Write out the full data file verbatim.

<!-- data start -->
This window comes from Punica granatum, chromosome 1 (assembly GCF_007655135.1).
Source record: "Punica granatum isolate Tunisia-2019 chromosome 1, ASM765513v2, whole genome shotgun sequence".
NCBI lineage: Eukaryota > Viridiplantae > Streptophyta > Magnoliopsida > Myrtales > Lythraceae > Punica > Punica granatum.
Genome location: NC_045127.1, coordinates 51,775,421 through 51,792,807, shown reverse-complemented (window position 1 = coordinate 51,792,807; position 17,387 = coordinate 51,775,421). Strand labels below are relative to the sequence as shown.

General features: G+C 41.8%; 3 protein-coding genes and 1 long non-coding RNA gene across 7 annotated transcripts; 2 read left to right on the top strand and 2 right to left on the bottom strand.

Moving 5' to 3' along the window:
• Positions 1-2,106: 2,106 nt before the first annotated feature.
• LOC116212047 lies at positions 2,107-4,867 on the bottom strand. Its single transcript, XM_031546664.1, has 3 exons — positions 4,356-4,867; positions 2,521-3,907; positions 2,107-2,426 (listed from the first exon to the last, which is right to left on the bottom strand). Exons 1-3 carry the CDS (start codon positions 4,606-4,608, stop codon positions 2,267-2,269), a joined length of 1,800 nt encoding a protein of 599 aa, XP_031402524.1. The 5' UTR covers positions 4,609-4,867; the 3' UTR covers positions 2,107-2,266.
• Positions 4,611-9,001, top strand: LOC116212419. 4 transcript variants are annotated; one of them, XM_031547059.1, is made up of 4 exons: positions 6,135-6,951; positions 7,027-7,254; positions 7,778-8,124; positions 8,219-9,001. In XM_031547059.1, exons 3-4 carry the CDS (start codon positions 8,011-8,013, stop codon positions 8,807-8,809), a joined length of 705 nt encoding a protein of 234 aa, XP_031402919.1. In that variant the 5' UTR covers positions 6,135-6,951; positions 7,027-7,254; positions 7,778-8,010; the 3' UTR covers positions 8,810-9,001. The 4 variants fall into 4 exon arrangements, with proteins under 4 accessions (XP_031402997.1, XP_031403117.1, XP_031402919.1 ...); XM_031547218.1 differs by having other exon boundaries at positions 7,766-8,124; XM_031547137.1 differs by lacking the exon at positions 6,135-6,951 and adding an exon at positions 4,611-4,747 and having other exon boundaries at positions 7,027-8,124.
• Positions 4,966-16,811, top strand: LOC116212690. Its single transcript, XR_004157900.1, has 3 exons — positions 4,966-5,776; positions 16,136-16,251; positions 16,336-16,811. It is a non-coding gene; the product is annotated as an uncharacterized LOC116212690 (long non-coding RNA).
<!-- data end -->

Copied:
This window comes from Punica granatum, chromosome 1 (assembly GCF_007655135.1).
Source record: "Punica granatum isolate Tunisia-2019 chromosome 1, ASM765513v2, whole genome shotgun sequence".
NCBI lineage: Eukaryota > Viridiplantae > Streptophyta > Magnoliopsida > Myrtales > Lythraceae > Punica > Punica granatum.
Genome location: NC_045127.1, coordinates 51,775,421 through 51,792,807, shown reverse-complemented (window position 1 = coordinate 51,792,807; position 17,387 = coordinate 51,775,421). Strand labels below are relative to the sequence as shown.

General features: G+C 41.8%; 3 protein-coding genes and 1 long non-coding RNA gene across 7 annotated transcripts; 2 read left to right on the top strand and 2 right to left on the bottom strand.

Moving 5' to 3' along the window:
• Positions 1-2,106: 2,106 nt before the first annotated feature.
• LOC116212047 lies at positions 2,107-4,867 on the bottom strand. Its single transcript, XM_031546664.1, has 3 exons — positions 4,356-4,867; positions 2,521-3,907; positions 2,107-2,426 (listed from the first exon to the last, which is right to left on the bottom strand). Exons 1-3 carry the CDS (start codon positions 4,606-4,608, stop codon positions 2,267-2,269), a joined length of 1,800 nt encoding a protein of 599 aa, XP_031402524.1. The 5' UTR covers positions 4,609-4,867; the 3' UTR covers positions 2,107-2,266.
• Positions 4,611-9,001, top strand: LOC116212419. 4 transcript variants are annotated; one of them, XM_031547059.1, is made up of 4 exons: positions 6,135-6,951; positions 7,027-7,254; positions 7,778-8,124; positions 8,219-9,001. In XM_031547059.1, exons 3-4 carry the CDS (start codon positions 8,011-8,013, stop codon positions 8,807-8,809), a joined length of 705 nt encoding a protein of 234 aa, XP_031402919.1. In that variant the 5' UTR covers positions 6,135-6,951; positions 7,027-7,254; positions 7,778-8,010; the 3' UTR covers positions 8,810-9,001. The 4 variants fall into 4 exon arrangements, with proteins under 4 accessions (XP_031402997.1, XP_031403117.1, XP_031402919.1 ...); XM_031547218.1 differs by having other exon boundaries at positions 7,766-8,124; XM_031547137.1 differs by lacking the exon at positions 6,135-6,951 and adding an exon at positions 4,611-4,747 and having other exon boundaries at positions 7,027-8,124.
• Positions 4,966-16,811, top strand: LOC116212690. Its single transcript, XR_004157900.1, has 3 exons — positions 4,966-5,776; positions 16,136-16,251; positions 16,336-16,811. It is a non-coding gene; the product is annotated as an uncharacterized LOC116212690 (long non-coding RNA).